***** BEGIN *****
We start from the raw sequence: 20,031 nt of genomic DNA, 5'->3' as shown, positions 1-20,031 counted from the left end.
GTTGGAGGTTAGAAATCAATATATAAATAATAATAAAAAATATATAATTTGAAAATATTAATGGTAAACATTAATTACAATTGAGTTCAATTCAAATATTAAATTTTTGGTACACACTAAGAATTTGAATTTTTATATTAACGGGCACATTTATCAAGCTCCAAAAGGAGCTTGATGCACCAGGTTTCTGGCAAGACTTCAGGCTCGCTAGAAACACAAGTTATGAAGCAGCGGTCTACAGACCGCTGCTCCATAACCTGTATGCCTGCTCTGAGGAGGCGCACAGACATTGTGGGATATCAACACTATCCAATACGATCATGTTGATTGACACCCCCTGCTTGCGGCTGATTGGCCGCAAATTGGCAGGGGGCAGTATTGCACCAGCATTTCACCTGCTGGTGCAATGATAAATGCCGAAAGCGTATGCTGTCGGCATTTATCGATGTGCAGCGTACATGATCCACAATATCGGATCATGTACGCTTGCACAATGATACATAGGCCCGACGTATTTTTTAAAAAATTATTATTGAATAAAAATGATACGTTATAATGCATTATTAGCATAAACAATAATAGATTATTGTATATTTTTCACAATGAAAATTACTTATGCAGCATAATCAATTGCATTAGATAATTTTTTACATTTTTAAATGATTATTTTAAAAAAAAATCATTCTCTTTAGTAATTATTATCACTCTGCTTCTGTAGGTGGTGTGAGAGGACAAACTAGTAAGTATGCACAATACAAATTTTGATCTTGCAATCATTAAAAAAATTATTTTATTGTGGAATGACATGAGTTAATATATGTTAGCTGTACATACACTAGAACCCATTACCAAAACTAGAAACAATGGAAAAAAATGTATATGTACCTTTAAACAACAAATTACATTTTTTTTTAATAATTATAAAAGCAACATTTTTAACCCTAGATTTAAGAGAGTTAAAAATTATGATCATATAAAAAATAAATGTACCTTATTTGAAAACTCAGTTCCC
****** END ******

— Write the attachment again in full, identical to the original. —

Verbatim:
We start from the raw sequence: 20,031 nt of genomic DNA, 5'->3' as shown, positions 1-20,031 counted from the left end.
GTTGGAGGTTAGAAATCAATATATAAATAATAATAAAAAATATATAATTTGAAAATATTAATGGTAAACATTAATTACAATTGAGTTCAATTCAAATATTAAATTTTTGGTACACACTAAGAATTTGAATTTTTATATTAACGGGCACATTTATCAAGCTCCAAAAGGAGCTTGATGCACCAGGTTTCTGGCAAGACTTCAGGCTCGCTAGAAACACAAGTTATGAAGCAGCGGTCTACAGACCGCTGCTCCATAACCTGTATGCCTGCTCTGAGGAGGCGCACAGACATTGTGGGATATCAACACTATCCAATACGATCATGTTGATTGACACCCCCTGCTTGCGGCTGATTGGCCGCAAATTGGCAGGGGGCAGTATTGCACCAGCATTTCACCTGCTGGTGCAATGATAAATGCCGAAAGCGTATGCTGTCGGCATTTATCGATGTGCAGCGTACATGATCCACAATATCGGATCATGTACGCTTGCACAATGATACATAGGCCCGACGTATTTTTTAAAAAATTATTATTGAATAAAAATGATACGTTATAATGCATTATTAGCATAAACAATAATAGATTATTGTATATTTTTCACAATGAAAATTACTTATGCAGCATAATCAATTGCATTAGATAATTTTTTACATTTTTAAATGATTATTTTAAAAAAAAATCATTCTCTTTAGTAATTATTATCACTCTGCTTCTGTAGGTGGTGTGAGAGGACAAACTAGTAAGTATGCACAATACAAATTTTGATCTTGCAATCATTAAAAAAATTATTTTATTGTGGAATGACATGAGTTAATATATGTTAGCTGTACATACACTAGAACCCATTACCAAAACTAGAAACAATGGAAAAAAATGTATATGTACCTTTAAACAACAAATTACATTTTTTTTTAATAATTATAAAAGCAACATTTTTAACCCTAGATTTAAGAGAGTTAAAAATTATGATCATATAAAAAATAAATGTACCTTATTTGAAAACTCAGTTCCC